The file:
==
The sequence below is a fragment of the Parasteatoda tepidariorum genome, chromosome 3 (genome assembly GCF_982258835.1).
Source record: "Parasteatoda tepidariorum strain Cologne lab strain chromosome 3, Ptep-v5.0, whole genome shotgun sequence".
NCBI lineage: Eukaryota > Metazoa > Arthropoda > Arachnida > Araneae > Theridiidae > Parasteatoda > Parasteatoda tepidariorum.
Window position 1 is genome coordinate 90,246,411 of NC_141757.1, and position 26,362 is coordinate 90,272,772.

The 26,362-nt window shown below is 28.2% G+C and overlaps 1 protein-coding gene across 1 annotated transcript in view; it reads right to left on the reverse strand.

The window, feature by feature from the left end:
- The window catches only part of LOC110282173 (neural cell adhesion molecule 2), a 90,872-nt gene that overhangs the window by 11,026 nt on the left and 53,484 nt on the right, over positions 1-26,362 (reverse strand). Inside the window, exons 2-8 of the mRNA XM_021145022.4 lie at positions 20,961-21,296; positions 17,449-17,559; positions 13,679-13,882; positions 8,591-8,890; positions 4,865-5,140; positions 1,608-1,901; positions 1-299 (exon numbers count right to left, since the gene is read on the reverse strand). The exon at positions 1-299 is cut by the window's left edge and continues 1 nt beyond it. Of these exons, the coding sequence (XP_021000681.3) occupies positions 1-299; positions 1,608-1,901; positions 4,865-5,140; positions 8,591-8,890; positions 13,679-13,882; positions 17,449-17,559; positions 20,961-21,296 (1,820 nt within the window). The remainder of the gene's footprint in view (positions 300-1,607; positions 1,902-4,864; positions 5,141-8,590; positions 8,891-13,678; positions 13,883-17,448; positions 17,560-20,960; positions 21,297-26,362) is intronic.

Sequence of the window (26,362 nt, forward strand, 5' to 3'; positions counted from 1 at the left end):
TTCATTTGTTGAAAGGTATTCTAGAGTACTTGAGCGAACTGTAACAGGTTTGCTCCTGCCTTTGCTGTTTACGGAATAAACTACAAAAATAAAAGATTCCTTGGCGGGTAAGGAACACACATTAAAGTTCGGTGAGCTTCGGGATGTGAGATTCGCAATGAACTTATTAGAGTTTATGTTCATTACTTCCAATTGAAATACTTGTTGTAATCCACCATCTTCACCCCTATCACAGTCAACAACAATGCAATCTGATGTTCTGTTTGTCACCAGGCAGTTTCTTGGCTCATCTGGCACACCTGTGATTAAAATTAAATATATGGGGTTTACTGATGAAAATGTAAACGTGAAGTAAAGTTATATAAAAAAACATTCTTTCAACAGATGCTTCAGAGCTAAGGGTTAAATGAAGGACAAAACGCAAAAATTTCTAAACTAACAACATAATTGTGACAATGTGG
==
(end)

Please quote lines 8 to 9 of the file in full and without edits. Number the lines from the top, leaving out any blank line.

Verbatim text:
Sequence of the window (26,362 nt, forward strand, 5' to 3'; positions counted from 1 at the left end):
TTCATTTGTTGAAAGGTATTCTAGAGTACTTGAGCGAACTGTAACAGGTTTGCTCCTGCCTTTGCTGTTTACGGAATAAACTACAAAAATAAAAGATTCCTTGGCGGGTAAGGAACACACATTAAAGTTCGGTGAGCTTCGGGATGTGAGATTCGCAATGAACTTATTAGAGTTTATGTTCATTACTTCCAATTGAAATACTTGTTGTAATCCACCATCTTCACCCCTATCACAGTCAACAACAATGCAATCTGATGTTCTGTTTGTCACCAGGCAGTTTCTTGGCTCATCTGGCACACCTGTGATTAAAATTAAATATATGGGGTTTACTGATGAAAATGTAAACGTGAAGTAAAGTTATATAAAAAAACATTCTTTCAACAGATGCTTCAGAGCTAAGGGTTAAATGAAGGACAAAACGCAAAAATTTCTAAACTAACAACATAATTGTGACAATGTGG